MINI PARKS (VACANT LOTS)
Unused resource Develop mini parks Parks become activity nodes along the linear park providing various recreational opportunities.


CHART 4, cont.
STEP TWO
Problem
Solution
Why
OTHER
Growth
Develop recreation system prior to growth with the knowledge of growth patterns to occur.
Works on hypothesis that recreation systems can provide the unity and identity to facilitate and deal with rapid growth.
Town Identity
Develop linear park system and Park become backbone and town
identity.
Develop Seventh at Grand area Central area of town, has high
visibility. Linkage with the linear park along Seventh has the potential to create a dynamic identity and town center.
WITH DITCH DEVELOPMENT
Backyard conflict
Use single path to avoid backyards Greatly reduce the cost of
where possible. screening, allows more variation
with plant materials used.
Auto-Pedestrian conflict Use signage, lightina, bollards, etc. Highly controlled intersections.
Pedestri an-Bi cycli st conflict Use signage, sharp turns, good design visibility. Make user aware of problem, and control use.
Safety Design safety into ditch, develop safety education program, and develop a recreation committee. Control and prevent accident, committee to encourage community interaction.


CHART 4, cont. STEP TWO
Problem Solution Why

Maintenance Involve local groups and extend responsibility of the recreation committee to maintenance. Allows community to have control of the success or failure of the park.
Irrigation pumps and pipe Pump on or next to property and pipe in complete sleeve. Easier maintenance; more vandal control; sleeve allows easy repair, and pipe is out of site, but more expensive.


PRELIMINARY PLAN
This section of the report is organized as follows:
1. General design comments
2. Five base maps illustrating the basic layout of the Cactus Valley
Ditch Linear Park System (Sheets 1-5, Pages 30-34 ).
3. Analysis chart of the seven mini parks.
4. Description of the mini parks and the plans of each.
5. Design criteria - details showing various design elements.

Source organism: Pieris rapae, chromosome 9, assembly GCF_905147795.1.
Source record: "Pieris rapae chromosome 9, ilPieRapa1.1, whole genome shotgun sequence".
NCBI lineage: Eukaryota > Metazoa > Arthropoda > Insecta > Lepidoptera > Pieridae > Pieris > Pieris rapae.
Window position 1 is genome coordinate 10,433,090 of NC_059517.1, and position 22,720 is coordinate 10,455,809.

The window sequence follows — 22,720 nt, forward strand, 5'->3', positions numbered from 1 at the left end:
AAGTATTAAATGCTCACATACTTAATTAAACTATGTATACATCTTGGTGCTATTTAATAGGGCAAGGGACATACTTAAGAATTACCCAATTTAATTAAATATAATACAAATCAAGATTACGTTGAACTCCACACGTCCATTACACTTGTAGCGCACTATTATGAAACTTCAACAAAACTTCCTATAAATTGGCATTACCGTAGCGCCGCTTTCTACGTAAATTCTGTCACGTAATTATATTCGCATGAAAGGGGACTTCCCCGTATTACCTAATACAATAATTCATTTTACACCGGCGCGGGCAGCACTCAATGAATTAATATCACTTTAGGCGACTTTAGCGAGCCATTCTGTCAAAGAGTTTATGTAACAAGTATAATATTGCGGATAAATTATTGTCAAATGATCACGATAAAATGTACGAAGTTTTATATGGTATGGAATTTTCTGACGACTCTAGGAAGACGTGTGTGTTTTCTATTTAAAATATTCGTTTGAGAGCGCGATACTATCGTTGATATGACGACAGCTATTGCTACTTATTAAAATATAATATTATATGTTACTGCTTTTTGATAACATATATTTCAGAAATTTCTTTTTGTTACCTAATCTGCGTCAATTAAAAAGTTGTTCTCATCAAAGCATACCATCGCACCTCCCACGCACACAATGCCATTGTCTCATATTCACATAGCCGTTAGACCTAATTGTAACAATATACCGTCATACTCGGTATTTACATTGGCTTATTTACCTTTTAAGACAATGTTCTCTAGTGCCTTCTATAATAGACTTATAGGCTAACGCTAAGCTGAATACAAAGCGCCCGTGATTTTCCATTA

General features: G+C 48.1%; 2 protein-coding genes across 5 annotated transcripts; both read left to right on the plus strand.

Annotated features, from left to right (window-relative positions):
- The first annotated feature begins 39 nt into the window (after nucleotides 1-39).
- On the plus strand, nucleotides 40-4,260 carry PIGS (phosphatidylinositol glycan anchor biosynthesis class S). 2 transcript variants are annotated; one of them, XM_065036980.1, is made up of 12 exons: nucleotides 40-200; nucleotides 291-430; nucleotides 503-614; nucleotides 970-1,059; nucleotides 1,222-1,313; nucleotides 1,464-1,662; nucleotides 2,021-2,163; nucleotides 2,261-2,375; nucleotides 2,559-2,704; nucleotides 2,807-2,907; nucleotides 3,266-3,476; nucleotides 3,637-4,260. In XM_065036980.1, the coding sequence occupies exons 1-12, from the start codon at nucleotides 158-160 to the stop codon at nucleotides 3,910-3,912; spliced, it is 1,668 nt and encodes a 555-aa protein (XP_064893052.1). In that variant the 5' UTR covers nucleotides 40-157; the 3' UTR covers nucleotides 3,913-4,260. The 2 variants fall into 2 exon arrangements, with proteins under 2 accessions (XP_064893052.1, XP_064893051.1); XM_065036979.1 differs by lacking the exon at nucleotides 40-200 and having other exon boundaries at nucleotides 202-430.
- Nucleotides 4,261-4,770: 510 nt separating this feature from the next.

GENERAL DESIGN COMMENTS
In developing this mile section of the Cactus Valley Ditch there are a few design considerations that must be dealt with. These are the ditch patterns, future development, and current non-ditch linkages.
First, the ditch is divided into two separate patterns: the section from Fourth Street to Grand Avenue and the section from Grand Avenue to Kim Drive.
The first section, from Fourth to Grand, is comprised of wide easement areas and connects the seven mini parks. Thus this is the major section of concern in this project.
The second section, from Grand to Kim, is comprised of narrow or no ditch easement and there are no mini park areas. The plan shows the path alignment through this area, but the development of this section should not take place until future town growth expands to the east of Kim Drive.
28


Future development in the area will provide many new recreational opportunities which Silt can become a part of by understanding possible linkage corridors stemming from the linear park system. The new subdivision to the north can be linked via Seventh 'Street and linkages to Rifle and New Castle would best be along the Colorado River which can be connected via Ninth Street.
The current non-ditch linkages refer to bike lanes along the major streets and avenues. With major emphasis on development from Fourth to Grand, a few additional areas need linkages to connect with the linear park. These linkages would be bike lanes along Grand, to connect the east end of town and across to the west, and along Seventh and/or Ninth to connect the park with the commercial area.
29


CHART 5
RELATION TO EXISTING PARKS
RELATION TO LINEAR PARK
PARK LOCATION VISIBILITY ADJACENT LAND
OTHER____________CONCEPT(S)
#1 Fourth St. Med-Low and traffic Ballard flow Residential Across local street West end terminus of mini park proposed system Passive - quiet seating; beginning or end point
#2 Fifth St. Low Traffic and flow Orchard Residential Across ditch -one block along Fifth St. R.O.W. Activity node Active -out-of-the-way node; needs strong activity
#3 w Sixth St. Low and Ballard Residential One block along Ballard Activity nodewest terminus of proposed park #4 No through streets-road elbow Focal point active